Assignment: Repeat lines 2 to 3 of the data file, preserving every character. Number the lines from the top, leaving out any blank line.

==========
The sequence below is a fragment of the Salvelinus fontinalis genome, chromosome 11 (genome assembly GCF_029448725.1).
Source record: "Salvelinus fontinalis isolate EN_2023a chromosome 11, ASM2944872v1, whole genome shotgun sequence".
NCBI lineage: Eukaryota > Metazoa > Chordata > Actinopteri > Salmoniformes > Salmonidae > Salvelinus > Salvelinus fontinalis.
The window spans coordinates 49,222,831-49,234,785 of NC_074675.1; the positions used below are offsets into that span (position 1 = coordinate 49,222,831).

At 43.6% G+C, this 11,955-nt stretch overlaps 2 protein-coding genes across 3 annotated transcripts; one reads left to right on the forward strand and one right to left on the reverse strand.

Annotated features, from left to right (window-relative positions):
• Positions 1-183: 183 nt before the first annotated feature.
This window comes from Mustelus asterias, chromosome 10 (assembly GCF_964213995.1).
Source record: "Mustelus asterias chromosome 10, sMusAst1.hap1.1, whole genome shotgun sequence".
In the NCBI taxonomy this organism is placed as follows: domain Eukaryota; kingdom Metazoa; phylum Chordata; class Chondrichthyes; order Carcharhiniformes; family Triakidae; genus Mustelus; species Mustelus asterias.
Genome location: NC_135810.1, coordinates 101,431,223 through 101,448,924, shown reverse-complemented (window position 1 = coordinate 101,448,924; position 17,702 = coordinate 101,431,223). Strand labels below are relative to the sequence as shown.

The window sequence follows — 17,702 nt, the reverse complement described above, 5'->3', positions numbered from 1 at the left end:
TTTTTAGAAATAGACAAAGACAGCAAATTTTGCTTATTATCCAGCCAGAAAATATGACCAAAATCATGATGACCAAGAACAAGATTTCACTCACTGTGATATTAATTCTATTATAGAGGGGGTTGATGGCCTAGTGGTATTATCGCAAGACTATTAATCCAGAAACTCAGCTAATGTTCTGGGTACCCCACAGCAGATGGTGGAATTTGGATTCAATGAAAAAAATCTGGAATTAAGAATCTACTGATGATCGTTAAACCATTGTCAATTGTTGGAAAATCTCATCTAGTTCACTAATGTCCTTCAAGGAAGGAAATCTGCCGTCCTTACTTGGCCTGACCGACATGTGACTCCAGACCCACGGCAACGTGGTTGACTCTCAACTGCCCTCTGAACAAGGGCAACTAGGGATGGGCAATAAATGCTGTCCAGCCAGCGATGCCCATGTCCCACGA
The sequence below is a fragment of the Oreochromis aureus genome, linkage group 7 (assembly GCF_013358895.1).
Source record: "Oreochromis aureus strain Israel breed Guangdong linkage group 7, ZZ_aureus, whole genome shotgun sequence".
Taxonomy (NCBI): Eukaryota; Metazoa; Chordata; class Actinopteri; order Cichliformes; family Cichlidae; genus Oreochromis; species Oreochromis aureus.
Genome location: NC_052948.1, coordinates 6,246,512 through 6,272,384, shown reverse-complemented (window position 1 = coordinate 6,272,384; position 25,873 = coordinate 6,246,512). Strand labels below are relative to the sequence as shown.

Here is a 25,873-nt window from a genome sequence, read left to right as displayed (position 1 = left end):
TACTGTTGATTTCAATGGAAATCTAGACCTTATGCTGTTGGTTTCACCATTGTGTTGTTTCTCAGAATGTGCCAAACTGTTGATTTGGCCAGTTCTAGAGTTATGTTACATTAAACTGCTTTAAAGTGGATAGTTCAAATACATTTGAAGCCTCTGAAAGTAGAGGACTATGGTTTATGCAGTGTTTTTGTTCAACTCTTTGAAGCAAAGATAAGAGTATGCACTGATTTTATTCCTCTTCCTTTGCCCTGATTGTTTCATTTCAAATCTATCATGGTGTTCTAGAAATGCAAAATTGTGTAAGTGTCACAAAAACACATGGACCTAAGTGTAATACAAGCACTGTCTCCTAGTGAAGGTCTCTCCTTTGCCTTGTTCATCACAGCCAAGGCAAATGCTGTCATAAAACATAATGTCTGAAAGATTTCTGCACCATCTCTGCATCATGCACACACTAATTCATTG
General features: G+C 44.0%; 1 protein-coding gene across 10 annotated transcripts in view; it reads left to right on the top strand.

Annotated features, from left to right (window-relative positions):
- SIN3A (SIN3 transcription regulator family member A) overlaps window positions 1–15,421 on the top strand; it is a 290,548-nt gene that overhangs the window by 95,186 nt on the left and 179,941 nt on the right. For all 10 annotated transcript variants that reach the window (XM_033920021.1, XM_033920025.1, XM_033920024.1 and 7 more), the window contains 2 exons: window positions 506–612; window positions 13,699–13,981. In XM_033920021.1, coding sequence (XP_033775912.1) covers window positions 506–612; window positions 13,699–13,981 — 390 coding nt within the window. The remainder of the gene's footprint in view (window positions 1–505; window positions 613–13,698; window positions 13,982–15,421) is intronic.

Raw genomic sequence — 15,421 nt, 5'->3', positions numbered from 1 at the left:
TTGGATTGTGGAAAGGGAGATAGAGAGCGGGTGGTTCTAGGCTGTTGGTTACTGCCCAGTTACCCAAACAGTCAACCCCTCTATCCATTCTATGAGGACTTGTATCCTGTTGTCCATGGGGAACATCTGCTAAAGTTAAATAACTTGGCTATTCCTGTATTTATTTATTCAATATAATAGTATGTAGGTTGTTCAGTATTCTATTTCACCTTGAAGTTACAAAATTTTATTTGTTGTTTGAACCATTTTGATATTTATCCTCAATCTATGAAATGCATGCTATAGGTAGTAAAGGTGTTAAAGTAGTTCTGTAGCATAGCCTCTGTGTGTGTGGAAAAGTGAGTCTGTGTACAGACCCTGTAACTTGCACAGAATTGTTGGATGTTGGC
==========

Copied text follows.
Source record: "Salvelinus fontinalis isolate EN_2023a chromosome 11, ASM2944872v1, whole genome shotgun sequence".
NCBI lineage: Eukaryota > Metazoa > Chordata > Actinopteri > Salmoniformes > Salmonidae > Salvelinus > Salvelinus fontinalis.